Some years ago I was flying from Manila to Bangkok, where we were residing, and was scheduled to fly with Jean to Phnom Penh in the evening of the same day to give teachings as CFC country coordinators for Cambodia. The plane was descending normally and was about to land when suddenly it pulled back and ascended steeply. After a while the pilot announced that the control panel was indicating that the front landing gears were stuck. He requested all to prepare for a very rough landing, not certain whether the front landing gears were up or down. As we descended, a recording announced repeatedly, “Emergency, keep heads low!” We all ducked with our heads close to our knees. 

Fearing death or loss of limbs or other serious injuries, I was praying all the time; and like Abraham bargaining with God to spare us this one time for the sake of our families. And sure enough, we landed safely, stopping in the middle of the runway, with fire trucks and other emergency vehicles converging on us. The indicator lights were wrong. The front landing gears were down after all.

I arrived home with no time to rest and just enough time to prepare our things for the mission to Cambodia.  Jean said that I might want to postpone the mission to Phnom Penh for a day so that I do not have to fly again that same day. But the thought never crossed my mind.

There was a heavy thunderstorm as we rode to the airport to catch our flight to Phnom Penh. Still recovering from the ordeal of the events earlier that morning and concerned about our safety since we were taking a small plane, we pleaded for God’s protection and blessing. We asked God to remember the participants waiting for us that Friday evening and the other participants in the teachings scheduled for Saturday and Sunday, particularly the CLP participants who would be prayed over. And as Pope Benedict XVI assured us that “there will always be one righteous person because it is he” and “therefore the prayer of each one will find its answer”, we arrived safely in Phnom Penh.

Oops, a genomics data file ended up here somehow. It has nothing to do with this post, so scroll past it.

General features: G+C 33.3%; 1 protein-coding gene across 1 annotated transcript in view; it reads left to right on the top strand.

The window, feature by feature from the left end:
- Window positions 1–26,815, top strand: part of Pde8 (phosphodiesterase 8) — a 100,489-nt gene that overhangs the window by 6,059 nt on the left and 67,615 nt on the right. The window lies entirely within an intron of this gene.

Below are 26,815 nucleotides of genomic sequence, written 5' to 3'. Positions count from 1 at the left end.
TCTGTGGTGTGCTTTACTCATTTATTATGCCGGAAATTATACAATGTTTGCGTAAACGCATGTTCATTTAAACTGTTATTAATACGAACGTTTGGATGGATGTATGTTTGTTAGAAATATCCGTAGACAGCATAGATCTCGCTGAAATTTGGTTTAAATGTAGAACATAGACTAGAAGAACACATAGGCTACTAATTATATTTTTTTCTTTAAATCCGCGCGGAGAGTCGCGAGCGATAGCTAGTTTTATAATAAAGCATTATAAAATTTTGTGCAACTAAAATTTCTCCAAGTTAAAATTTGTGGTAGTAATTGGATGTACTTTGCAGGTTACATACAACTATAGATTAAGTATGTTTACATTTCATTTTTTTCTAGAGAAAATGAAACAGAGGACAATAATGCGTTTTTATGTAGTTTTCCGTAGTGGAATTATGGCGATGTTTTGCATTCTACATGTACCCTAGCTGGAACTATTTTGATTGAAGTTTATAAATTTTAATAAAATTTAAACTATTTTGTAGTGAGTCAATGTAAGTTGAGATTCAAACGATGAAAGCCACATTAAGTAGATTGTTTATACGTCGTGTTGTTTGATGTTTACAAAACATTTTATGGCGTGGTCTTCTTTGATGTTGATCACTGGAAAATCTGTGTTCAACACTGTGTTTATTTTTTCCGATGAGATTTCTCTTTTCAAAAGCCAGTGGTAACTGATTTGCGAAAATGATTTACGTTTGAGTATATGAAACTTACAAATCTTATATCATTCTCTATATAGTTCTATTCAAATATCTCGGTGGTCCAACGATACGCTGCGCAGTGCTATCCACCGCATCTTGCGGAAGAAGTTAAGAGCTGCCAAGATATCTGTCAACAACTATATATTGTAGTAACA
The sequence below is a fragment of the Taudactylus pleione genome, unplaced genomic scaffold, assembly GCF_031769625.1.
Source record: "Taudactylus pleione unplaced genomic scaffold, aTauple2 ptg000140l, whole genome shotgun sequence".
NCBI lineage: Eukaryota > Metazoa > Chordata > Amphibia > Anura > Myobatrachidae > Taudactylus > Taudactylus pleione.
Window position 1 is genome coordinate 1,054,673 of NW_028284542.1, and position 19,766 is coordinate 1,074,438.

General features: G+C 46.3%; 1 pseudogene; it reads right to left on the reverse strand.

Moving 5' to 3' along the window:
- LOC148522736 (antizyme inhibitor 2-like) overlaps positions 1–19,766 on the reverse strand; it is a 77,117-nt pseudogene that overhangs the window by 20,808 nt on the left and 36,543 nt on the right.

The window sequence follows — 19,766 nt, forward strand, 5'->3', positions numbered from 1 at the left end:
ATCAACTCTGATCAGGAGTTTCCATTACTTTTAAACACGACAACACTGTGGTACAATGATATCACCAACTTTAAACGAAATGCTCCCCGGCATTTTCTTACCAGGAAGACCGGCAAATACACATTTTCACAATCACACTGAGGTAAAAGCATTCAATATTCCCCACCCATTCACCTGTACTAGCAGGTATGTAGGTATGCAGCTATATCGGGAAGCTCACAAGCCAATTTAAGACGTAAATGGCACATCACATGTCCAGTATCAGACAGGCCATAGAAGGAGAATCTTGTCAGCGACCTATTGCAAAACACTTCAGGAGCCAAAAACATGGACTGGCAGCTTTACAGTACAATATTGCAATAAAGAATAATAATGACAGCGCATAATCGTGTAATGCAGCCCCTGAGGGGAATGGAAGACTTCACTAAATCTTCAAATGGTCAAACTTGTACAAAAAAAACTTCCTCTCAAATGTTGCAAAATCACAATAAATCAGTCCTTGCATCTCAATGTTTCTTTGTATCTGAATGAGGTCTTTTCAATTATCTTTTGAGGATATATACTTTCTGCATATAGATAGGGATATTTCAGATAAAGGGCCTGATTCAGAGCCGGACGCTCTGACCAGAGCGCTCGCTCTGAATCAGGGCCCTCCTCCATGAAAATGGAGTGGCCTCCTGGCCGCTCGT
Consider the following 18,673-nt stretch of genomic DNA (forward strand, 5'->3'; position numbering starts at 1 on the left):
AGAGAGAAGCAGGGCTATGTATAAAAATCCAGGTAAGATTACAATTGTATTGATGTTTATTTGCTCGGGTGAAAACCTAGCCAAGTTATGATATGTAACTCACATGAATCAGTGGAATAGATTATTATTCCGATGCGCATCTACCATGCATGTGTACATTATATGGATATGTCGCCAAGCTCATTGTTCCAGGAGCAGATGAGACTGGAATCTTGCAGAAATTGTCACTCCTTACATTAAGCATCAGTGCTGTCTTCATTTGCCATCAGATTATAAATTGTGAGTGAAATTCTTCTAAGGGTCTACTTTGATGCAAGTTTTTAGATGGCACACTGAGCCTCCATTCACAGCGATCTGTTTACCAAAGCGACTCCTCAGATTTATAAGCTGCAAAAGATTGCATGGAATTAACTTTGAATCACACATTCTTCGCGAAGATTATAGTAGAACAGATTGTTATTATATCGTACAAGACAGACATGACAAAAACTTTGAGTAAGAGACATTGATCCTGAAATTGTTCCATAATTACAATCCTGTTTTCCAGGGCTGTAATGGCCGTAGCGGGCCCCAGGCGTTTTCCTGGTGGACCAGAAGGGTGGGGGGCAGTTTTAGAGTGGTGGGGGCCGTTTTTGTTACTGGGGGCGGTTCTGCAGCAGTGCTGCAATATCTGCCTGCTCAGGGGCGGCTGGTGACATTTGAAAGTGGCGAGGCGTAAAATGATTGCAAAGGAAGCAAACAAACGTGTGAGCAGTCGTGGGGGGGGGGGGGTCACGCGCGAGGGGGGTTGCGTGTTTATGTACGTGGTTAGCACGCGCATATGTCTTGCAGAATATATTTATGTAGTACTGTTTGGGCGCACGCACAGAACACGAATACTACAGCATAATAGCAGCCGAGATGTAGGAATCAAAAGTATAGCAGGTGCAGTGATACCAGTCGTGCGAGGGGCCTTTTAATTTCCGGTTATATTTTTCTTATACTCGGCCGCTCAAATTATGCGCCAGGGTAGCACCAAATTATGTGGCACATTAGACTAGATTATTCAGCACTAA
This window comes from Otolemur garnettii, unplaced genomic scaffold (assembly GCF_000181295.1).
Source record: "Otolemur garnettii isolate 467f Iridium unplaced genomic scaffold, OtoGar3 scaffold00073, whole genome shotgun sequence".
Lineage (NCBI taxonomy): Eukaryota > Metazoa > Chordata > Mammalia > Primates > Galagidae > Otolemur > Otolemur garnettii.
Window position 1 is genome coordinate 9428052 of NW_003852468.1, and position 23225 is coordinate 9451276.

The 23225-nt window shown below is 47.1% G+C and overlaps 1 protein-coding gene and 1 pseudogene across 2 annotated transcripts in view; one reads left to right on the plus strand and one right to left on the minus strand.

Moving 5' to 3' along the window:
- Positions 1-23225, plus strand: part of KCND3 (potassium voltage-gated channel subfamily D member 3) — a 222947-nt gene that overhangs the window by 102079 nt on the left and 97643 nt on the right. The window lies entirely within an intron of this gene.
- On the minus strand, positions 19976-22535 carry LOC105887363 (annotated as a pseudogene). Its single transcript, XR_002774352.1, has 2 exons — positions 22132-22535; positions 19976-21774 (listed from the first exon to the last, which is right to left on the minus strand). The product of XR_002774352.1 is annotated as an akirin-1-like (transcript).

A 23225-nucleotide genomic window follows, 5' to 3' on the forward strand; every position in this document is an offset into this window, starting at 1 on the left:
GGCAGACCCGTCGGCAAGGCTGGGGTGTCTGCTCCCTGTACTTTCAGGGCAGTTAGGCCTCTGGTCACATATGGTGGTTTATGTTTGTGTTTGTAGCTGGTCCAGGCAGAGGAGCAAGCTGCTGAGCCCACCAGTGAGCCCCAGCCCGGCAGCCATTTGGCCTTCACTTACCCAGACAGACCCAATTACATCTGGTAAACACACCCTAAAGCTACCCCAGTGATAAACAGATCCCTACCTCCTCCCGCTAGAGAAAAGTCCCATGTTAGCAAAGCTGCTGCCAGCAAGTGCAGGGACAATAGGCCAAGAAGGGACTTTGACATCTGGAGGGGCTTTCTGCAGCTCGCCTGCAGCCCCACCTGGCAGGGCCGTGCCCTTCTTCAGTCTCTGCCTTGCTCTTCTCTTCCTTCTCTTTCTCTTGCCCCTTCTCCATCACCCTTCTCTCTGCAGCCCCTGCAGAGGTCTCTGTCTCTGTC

From the airport we proceeded directly to the home of the CFC leaders in Cambodia where the participants of the tongues workshop were already waiting. We dropped our bags on the kitchen floor and proceeded to greet the participants waiting in the living room and give the talk on the gift of tongues. 

The following day, Saturday, we gave the teaching on Living as a People of God. Then on Sunday afternoon, we gave the talk on Receiving the Power of the Holy Spirit to over 30 CLP participants followed by the mini-talk on vocal prayer and full charismatic worship. The worship was full of life and spirit with everyone praising and singing enthusiastically, clapping and raising hands and dancing with abandon. We were still perspiring profusely and breathing heavily when we boarded the car to the airport. We arrived home in Bangkok about midnight, our thoughts filled with images from three days of excitement and danger, of service to the Lord, and of intimate conversations with God. We slept soundly and woke up early the following day ready to face the challenges of UN duties, thankful to God for sparing us from harm for the sake of the Righteous One. (Reflections of Jun and Jean Uriarte)
Added on Monday, October 3, 2016